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Morning of the exam - revision session

Discussion in 'Mathematics' started by nuts88, Apr 28, 2011.

  1. I am a new teacher and have been asked to produce material for a 3 hour revision lesson on the morning before the afternoon exam. The group are C/D borderline, some entered for Higher and some for the Foundation Edexcel.
    Does anyone know of any "ready-made" lessons online that I could use? With it being quite a mammoth session, I could do with a variety of tasks to keep them entertained!
    Any help would be greatly appreciated.

  2. That's a tough one and it seems a bit of a rough deal for the whole thing to fall on one person.

    There was a thread on here a little while back on revision with lots of good ideas so you might like to have a look at that.

    Something things that I've seen work well (and are quick to prepare) are the following:

    Maths relay race where you divide the class into teams, give them a question at a time, they get two chances to get it correct. Having the desks at one end of the room means they do have to dash to collect their next questions. It's basically an exam paper chopped up so you can prepare than in less than twenty minutes. (Before anyone has a go at me, this isn't my usual teaching style but this does work surprisingly well in this context.)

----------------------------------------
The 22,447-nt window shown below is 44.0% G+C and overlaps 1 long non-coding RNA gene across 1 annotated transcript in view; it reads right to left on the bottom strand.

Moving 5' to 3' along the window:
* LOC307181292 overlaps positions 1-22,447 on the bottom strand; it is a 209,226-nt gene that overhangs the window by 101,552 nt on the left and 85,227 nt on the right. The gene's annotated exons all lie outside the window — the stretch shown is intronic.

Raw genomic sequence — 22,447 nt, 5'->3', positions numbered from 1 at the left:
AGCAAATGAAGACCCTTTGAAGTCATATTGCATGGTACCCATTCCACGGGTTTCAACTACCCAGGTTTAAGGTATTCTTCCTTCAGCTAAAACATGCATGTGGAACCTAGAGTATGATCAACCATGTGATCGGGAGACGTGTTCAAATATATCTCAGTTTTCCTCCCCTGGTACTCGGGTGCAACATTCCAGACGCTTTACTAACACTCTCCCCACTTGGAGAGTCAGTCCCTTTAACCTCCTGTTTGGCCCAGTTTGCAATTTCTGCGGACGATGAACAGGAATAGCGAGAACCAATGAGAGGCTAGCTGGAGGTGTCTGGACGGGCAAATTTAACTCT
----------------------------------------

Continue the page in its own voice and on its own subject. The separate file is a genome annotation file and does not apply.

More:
Another thing that is quick to prepare is a little memory game. Make an A3 sheet with key facts about a topic written on. You can do this by hand, don't waste time on the computer. Do one for about half a dozen topics. Pupils work in teams of four or five and come out to the desk one person from each team at a time. They look at your sheet for about 30 seconds and have to remember as much of it as possible. They go back to their table, try and reproduce the information on their own sheet. Next person comes out and so on until everyone has had a go.

    You will easily get an hour or so out of those two activities.

    If you want some things to use with mini-Whiteboards, the ever trusty APP Maths Toolkit has loads of topics that are covered at KS4 and the slides are brilliant for getting a quick snapshot of how pupils understand a topic, the diagrams are beautifully clear, plus there are loads of matching exercises (or you could make a few on Tarsia).